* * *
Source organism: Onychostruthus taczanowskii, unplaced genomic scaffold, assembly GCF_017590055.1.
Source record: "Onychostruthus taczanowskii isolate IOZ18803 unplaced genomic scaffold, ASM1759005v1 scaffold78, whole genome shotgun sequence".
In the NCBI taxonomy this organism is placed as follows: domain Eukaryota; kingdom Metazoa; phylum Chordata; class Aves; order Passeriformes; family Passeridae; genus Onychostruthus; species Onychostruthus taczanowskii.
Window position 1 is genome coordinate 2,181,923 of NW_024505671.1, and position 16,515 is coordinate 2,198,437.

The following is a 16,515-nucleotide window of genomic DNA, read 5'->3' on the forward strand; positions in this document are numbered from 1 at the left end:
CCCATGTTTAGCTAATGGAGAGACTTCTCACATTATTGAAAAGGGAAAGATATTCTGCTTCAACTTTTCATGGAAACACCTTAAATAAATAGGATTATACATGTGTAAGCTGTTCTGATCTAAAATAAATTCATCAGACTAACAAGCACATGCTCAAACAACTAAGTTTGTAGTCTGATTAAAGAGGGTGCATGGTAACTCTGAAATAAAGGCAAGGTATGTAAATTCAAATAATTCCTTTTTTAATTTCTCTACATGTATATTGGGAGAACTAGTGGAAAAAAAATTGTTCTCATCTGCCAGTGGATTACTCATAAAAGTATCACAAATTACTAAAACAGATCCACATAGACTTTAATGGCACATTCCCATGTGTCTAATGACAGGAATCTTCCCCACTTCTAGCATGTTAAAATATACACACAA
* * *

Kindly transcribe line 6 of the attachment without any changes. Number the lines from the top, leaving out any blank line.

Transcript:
CCCATGTTTAGCTAATGGAGAGACTTCTCACATTATTGAAAAGGGAAAGATATTCTGCTTCAACTTTTCATGGAAACACCTTAAATAAATAGGATTATACATGTGTAAGCTGTTCTGATCTAAAATAAATTCATCAGACTAACAAGCACATGCTCAAACAACTAAGTTTGTAGTCTGATTAAAGAGGGTGCATGGTAACTCTGAAATAAAGGCAAGGTATGTAAATTCAAATAATTCCTTTTTTAATTTCTCTACATGTATATTGGGAGAACTAGTGGAAAAAAAATTGTTCTCATCTGCCAGTGGATTACTCATAAAAGTATCACAAATTACTAAAACAGATCCACATAGACTTTAATGGCACATTCCCATGTGTCTAATGACAGGAATCTTCCCCACTTCTAGCATGTTAAAATATACACACAA